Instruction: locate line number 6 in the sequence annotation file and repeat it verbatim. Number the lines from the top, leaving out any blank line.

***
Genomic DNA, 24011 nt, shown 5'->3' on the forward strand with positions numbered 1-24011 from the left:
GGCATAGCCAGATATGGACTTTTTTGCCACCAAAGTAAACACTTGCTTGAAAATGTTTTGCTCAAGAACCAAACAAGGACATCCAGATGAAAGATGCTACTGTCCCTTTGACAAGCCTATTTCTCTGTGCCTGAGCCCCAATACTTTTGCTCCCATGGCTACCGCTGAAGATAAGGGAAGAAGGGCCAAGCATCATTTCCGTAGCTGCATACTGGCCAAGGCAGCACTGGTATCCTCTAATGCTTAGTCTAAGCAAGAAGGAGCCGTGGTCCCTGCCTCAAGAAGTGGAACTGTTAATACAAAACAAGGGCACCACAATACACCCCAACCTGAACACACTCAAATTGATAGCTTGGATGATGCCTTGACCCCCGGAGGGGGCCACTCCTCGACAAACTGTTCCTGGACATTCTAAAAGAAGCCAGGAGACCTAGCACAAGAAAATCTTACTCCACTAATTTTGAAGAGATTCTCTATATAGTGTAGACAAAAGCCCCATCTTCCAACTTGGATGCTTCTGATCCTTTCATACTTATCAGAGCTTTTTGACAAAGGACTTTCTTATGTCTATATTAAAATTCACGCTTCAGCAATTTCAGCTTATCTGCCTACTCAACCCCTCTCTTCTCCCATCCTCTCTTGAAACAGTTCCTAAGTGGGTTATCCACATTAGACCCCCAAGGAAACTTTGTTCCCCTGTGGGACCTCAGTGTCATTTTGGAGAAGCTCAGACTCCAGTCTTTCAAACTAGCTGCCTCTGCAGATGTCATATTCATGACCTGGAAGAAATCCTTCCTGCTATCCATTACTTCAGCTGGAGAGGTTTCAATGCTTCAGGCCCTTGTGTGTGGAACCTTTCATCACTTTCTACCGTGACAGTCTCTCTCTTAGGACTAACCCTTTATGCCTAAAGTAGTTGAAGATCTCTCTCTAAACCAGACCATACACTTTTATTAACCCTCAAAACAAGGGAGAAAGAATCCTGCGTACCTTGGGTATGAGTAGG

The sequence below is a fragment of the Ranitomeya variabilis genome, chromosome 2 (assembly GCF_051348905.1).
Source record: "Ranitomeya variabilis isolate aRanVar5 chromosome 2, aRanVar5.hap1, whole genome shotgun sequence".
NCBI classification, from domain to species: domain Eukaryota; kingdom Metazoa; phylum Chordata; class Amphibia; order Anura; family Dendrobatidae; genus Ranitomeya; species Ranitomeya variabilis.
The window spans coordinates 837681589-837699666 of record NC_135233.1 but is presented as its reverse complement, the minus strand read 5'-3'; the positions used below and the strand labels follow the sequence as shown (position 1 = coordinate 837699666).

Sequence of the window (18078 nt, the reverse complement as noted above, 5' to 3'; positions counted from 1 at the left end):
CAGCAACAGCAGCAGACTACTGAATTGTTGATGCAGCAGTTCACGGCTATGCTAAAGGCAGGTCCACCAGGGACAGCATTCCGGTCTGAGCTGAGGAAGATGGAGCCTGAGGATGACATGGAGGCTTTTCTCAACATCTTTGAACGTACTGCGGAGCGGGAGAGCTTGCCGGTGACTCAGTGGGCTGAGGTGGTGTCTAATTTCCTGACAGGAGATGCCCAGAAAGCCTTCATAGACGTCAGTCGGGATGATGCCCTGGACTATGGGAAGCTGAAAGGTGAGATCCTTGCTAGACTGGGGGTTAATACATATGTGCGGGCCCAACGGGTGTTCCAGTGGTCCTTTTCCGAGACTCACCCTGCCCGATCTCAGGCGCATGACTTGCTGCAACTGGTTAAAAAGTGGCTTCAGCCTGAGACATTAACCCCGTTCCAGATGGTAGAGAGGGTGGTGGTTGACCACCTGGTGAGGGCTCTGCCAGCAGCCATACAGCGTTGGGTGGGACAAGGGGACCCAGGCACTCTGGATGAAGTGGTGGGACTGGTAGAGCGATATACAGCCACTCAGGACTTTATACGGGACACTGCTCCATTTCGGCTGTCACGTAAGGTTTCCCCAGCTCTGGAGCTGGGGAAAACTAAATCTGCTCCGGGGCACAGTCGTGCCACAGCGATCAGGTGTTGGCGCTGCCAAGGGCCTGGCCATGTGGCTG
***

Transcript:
The window spans coordinates 837681589-837699666 of record NC_135233.1 but is presented as its reverse complement, the minus strand read 5'-3'; the positions used below and the strand labels follow the sequence as shown (position 1 = coordinate 837699666).